Year after year, Sea to Sky golfers who really can’t wait to hit some bombs and make some clutch putts head north to Pemberton. Both Sunstone Golf Club and Big Sky Golf Club tend to open in April, weeks before their Whistler counterparts.
Sunstone Golf Club
With Mount Currie standing watch in the background, Sunstone is one of two major golf courses in Pemberton. It features two distinctly different layouts: the first nine holes spread across a wide-open grassy area featuring some water hazards, while the back nine is more densely forested and tends to be more difficult.
Sunstone has welcomed guests since April 15, and is usually one of the area’s earliest-opening courses.
“We have some great new staff on the course, golf shop and in the restaurant,” said general manager Kevin McLeod. “The [Sunstone Bar and Grill] has been open all winter, so we have been trying new items, training new staff and preparing our plan for the season as far as events.”
Golfers of all skill levels can cater their experience at Sunstone with one of six different tee-box setups. Beginners and novices may prefer a shorter course encompassing 5,211 yards, while longtime players and professionals will want to extend things all the way out to 6,455 yards. Overall, the course is known to be relatively forgiving.
In addition, Sunstone will play host to a number of live events this summer. B.C. musician Steve Elliott is scheduled to perform “A Tribute to Elvis” on May 27, while Alex Carr, Ryan Williams and Will Corry from the EH! Comedy Tour will swing by June 10. Pop-punk fans have a concert by the band F.O.M.O. on June 24 to look forward to.
The golf shop also features a variety of new products that McLeod thinks visitors will want to check out.
Big Sky Golf Club
Corry Butler, director of golf at Big Sky, is used to getting a head start on the season.
Big Sky opened to the public on April 21, although it closed for four days in late April to accommodate a private filming arrangement. The club’s annual “Spring Scramble” event took place on April 28 as originally planned, and it’s been all systems go since then.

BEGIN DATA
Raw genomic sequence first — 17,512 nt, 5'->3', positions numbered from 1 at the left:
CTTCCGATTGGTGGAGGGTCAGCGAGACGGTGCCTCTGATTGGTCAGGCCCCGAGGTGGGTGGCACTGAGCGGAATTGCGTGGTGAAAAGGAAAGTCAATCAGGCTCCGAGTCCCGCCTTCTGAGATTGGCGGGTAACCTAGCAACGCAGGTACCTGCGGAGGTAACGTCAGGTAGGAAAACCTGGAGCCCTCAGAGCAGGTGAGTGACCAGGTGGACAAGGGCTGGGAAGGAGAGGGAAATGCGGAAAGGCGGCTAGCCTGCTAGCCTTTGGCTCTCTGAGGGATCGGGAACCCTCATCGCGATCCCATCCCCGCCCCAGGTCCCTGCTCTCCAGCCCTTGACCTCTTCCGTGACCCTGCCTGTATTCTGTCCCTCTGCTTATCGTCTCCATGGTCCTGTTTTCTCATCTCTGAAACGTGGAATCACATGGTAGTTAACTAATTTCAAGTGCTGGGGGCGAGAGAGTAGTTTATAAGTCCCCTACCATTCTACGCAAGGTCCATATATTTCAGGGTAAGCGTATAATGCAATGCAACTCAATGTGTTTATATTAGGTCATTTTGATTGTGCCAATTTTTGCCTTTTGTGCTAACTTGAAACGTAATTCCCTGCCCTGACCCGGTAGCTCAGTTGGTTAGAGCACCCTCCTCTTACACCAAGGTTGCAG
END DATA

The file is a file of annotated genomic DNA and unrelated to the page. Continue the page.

“Obviously, you don’t always come out of the gate in the season with all the numbers and staffing that you’re looking for … and you definitely need to have some weather on your side for the prep of the golf course, but it’s not like we’re pushing the envelope and trying to open early by any means,” Butler said.
“This is obviously something we’re used to, and to be honest, we could probably have opened even a week before [we did] ... but our turf team really wants to make the course presentable … whether it’s clearing some trees or cleaning up the irrigation system.”
Over the last few weeks, Big Sky has seen a robust influx of guests eager to show off their swing, and Butler expects that to continue even after the Whistler courses open for business. The unseasonably warm start to spring has yielded a number of beautiful days, and club staff are working hard to maintain the turf as balmy temperatures persist.
Big Sky offers a layout welcoming to all ages and skill levels. Unlike some other courses—say, the Fairmont Chateau in Whistler—there is minimal elevation change, which lends itself to a different play style. Pemberton’s climate, with its mix of heat and moisture, also allows Big Sky to maintain bentgrass fairways, which are relatively rare in the Sea to Sky corridor.
Bentgrass tends to be fast-running, firm and smooth under optimal conditions, but can soften when the heat goes up.
“We’ve got Mount Currie in your footsteps for every single shot you hit,” said Butler. ”We have a very forgiving setup where you don’t have forced carries off the tee. The fairways are very big, wide and receptive. We have large greens.
“It’s what we’d like to call a second-shot golf course: it’s very challenging on the approaches that you hit into the greens, but it’s very fair.”
Butler and his colleagues also look forward to early September, when Big Sky will host its first national-level tournament: the Canadian Men’s Senior Championship.